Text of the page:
Word of the Week: Twine

twine [ twahyn ] verb: to ascend by clockwise or counterclockwise spiraling or coiling around a support

 

Akebia quinata stems twine counterclockwise.
Photo © Mary Free

Climbing plants use different methods to support themselves as they grow: aerial (adventitious) roots, holdfasts (adhesive discs), petioles (leafstalks), spines/thorns, tendrils (thread-like appendages), or stems that twine. Knowing how a plant attaches itself allows you to choose the right vine for an existing support structure or to purchase the correct support for a new plant.

Plants like Akebia, Gelsemium, Lonicera, and Wisteria use twining stems that wrap themselves around a support like an arbor, chain-link fence, column, pole, trellis, or wire. All vines of the same species twine in the same direction, although all species in the same genus may not. A few species can vary their coiling direction from one internode to the next. If you manually coil a young stem around a support contrary to its natural inclination, it tries to unwind itself and revert to its characteristic direction.

Invasive Akebia quinata (five-leaf akebia, chocolate vine), annual Dolichos lablab (hyacinth bean), and natives Gelsemium sempervirens (Carolina or yellow jessamine) and Wisteria frutescens (American wisteria) twine counterclockwise (the stem goes up from left to right if you observe it from the side). (Ferréol and Mandonnet 2018) Humulus lupulus (common hop), native Lonicera sempervirens (trumpet or coral honeysuckle), and invasive Wisteria floribunda (Japanese wisteria) are examples of clockwise twiners.

Most vines twine counterclockwise. It is not known why plants twine in a specific direction, but research has shown that direction is not random, nor is it determined by the movement of the sun or the location (hemisphere) in which the plant grows. (Edward et al. 2007) How quickly a vine coils depends on the species, its growth rate, and external factors like light and temperature. “Akebia quinata may be said to hold the speed record completing a full revolution in one hour and thirty minutes.” (Lofgren 1973) In addition, this non-native vine can grow 20–40 feet in a season, a combination that makes it an efficient and ecologically dangerous invasive species.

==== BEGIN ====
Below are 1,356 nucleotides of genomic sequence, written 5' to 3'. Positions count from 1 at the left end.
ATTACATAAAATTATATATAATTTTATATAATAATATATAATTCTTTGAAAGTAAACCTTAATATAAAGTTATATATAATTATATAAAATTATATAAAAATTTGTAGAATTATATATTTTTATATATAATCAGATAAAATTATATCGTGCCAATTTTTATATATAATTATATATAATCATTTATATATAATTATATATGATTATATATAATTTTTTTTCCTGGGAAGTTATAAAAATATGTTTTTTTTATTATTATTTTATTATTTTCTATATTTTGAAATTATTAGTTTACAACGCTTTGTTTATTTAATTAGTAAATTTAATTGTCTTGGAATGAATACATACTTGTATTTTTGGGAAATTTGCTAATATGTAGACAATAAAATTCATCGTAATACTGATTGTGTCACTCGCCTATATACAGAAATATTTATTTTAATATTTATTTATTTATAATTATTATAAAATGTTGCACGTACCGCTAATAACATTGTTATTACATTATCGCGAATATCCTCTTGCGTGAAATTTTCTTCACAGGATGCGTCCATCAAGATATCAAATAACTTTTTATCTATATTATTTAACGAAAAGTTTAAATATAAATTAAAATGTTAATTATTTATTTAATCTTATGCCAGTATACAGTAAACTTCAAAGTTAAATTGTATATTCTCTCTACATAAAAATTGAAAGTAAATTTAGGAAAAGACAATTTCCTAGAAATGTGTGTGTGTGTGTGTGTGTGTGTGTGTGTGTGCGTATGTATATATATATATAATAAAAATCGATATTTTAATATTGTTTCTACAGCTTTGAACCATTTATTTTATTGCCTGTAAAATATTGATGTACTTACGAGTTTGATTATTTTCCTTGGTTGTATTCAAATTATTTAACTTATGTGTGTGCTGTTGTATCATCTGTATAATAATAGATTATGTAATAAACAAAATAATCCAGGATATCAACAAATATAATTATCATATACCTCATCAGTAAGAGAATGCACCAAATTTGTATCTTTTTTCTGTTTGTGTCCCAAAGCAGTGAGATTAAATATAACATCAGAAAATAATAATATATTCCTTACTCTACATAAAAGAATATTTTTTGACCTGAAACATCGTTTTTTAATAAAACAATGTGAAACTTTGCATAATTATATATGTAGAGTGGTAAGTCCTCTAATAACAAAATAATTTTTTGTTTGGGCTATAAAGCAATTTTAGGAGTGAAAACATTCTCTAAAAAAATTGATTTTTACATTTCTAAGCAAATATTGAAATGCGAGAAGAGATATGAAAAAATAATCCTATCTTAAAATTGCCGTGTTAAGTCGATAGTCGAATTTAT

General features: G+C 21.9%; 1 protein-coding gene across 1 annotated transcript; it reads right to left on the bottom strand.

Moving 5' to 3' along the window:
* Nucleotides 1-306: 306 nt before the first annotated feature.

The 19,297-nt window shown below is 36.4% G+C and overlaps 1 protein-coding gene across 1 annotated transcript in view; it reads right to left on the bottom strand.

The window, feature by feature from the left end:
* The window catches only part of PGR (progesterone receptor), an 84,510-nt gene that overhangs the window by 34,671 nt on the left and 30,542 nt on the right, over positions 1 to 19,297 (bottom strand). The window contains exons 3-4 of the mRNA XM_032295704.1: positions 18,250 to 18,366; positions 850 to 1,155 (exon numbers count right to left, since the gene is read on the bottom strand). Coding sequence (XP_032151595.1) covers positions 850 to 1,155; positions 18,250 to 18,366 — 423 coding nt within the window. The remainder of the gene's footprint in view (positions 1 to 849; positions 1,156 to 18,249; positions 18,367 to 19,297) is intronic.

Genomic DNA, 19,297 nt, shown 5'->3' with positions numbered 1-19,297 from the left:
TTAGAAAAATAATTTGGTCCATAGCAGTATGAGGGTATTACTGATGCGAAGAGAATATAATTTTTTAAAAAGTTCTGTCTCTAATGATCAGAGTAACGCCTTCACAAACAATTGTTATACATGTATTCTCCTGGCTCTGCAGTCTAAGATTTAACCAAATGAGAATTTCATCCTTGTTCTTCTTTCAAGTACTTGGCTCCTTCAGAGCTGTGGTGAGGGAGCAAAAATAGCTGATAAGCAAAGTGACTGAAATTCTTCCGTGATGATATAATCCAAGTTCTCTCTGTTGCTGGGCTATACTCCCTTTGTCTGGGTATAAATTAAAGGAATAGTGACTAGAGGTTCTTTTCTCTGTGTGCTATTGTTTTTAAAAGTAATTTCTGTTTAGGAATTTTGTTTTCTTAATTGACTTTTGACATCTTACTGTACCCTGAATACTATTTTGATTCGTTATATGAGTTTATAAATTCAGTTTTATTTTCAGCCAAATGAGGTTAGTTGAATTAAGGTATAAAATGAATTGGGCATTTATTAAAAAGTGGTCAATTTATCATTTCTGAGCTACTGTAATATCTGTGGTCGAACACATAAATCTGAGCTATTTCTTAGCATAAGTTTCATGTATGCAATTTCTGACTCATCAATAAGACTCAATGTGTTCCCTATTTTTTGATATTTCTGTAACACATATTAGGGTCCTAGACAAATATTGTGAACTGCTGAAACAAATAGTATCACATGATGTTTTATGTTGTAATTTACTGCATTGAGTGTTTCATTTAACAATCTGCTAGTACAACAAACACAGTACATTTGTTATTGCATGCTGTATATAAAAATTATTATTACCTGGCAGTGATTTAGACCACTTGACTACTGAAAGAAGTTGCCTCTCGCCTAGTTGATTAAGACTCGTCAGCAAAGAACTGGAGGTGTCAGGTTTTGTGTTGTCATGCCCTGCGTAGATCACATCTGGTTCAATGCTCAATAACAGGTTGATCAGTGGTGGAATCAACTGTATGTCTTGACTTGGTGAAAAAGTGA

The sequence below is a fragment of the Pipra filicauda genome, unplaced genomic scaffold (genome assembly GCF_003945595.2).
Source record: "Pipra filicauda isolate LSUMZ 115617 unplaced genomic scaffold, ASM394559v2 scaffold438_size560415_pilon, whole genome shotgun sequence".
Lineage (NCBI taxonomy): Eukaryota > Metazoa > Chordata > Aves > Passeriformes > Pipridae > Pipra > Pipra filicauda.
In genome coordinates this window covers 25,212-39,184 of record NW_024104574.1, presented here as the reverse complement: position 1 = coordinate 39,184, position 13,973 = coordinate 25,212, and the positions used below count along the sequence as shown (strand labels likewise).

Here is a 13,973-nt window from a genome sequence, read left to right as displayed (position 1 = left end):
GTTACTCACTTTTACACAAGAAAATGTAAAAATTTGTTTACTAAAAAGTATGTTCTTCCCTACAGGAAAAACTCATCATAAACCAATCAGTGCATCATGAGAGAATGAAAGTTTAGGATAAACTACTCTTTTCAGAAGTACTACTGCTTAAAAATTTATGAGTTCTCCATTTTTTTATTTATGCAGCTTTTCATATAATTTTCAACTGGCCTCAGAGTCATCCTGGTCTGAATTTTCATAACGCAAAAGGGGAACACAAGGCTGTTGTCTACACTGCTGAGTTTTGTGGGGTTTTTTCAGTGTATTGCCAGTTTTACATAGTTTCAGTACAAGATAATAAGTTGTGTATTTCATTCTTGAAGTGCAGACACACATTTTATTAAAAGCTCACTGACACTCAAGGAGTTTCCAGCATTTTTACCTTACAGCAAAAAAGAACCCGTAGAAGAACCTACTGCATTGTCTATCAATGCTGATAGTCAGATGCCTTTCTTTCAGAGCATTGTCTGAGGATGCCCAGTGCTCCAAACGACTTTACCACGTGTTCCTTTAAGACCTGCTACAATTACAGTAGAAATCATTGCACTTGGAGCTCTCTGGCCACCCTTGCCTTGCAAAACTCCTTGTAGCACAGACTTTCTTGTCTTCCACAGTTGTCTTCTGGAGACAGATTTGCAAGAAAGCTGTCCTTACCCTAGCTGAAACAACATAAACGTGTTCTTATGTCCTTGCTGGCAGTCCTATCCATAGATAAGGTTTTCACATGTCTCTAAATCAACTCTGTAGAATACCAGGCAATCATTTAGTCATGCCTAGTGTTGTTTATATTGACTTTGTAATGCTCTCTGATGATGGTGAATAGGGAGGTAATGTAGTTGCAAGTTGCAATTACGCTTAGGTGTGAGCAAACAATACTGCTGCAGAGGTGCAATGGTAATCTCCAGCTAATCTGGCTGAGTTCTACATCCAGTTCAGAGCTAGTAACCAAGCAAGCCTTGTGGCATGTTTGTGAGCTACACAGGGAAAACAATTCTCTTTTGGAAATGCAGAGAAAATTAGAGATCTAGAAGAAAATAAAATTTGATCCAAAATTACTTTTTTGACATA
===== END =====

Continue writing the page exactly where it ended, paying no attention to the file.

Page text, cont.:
Some plants like natives Bignonia capreolata (cross-vine) and Campsis radicans (trumpet-creeper) use a combination of methods to climb. Although tendrils are crossvine’s primary support it also twines and uses holdfasts when needed. The aggressive trumpet-creeper mostly uses aerial roots but can twine as well and needs an exceptionally sturdy support. Native Clematis virginiana (virgin’s-bower) uses twining petioles instead of twining stems to climb.

Note: The direction in which a plant twines can help one to identify the plant species, however some botanical and horticultural sources confuse clockwise and counterclockwise twining. To determine twining direction, it is easiest to visualize the stem as a cylindrical helix looking at it from the side. A stem twines in a counterclockwise direction and is considered “right-handed” if it coils up from left to right. A “left-handed” stem twines clockwise ascending from right to left. (Ferréol and Mandonnet 2018) From the Akebia pictures above, for example, there can be no doubt that the stems coil in a counterclockwise direction.

References

Edwards W, Moles AT, Franks P. 2007. The global trend in plant twining direction. Global Ecology and Biogeography, 16:795–800. http://dx.doi.org/10.1111/j.1466-8238.2007.00326.x.

Encyclopédie des Formes Mathématiques Remarquables. Cylindrical Helix, © Robert FERRÉOL, Jacques MANDONNET 2018.

Lofgren DO. 1973. Climbing Plants. American Horticulturalist Spring, 52(1):26.

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